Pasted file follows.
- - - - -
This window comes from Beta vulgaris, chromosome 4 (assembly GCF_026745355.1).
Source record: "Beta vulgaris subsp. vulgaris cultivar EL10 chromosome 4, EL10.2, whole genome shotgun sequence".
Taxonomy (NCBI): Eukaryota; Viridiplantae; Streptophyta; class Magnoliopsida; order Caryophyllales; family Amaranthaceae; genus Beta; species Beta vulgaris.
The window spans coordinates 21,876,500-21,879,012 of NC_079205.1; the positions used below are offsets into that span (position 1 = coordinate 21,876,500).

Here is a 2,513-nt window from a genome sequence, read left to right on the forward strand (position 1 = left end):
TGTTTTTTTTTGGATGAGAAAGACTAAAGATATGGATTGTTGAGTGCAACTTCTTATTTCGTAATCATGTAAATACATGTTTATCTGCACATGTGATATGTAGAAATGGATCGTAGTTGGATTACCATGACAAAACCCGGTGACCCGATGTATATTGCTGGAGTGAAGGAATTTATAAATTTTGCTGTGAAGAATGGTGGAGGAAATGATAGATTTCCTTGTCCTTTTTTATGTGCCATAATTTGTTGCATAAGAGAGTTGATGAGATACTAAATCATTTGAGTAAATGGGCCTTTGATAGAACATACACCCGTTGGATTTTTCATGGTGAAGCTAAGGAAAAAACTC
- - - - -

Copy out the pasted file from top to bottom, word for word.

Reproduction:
This window comes from Beta vulgaris, chromosome 4 (assembly GCF_026745355.1).
Source record: "Beta vulgaris subsp. vulgaris cultivar EL10 chromosome 4, EL10.2, whole genome shotgun sequence".
Taxonomy (NCBI): Eukaryota; Viridiplantae; Streptophyta; class Magnoliopsida; order Caryophyllales; family Amaranthaceae; genus Beta; species Beta vulgaris.
The window spans coordinates 21,876,500-21,879,012 of NC_079205.1; the positions used below are offsets into that span (position 1 = coordinate 21,876,500).

Here is a 2,513-nt window from a genome sequence, read left to right on the forward strand (position 1 = left end):
TGTTTTTTTTTGGATGAGAAAGACTAAAGATATGGATTGTTGAGTGCAACTTCTTATTTCGTAATCATGTAAATACATGTTTATCTGCACATGTGATATGTAGAAATGGATCGTAGTTGGATTACCATGACAAAACCCGGTGACCCGATGTATATTGCTGGAGTGAAGGAATTTATAAATTTTGCTGTGAAGAATGGTGGAGGAAATGATAGATTTCCTTGTCCTTTTTTATGTGCCATAATTTGTTGCATAAGAGAGTTGATGAGATACTAAATCATTTGAGTAAATGGGCCTTTGATAGAACATACACCCGTTGGATTTTTCATGGTGAAGCTAAGGAAAAAACTC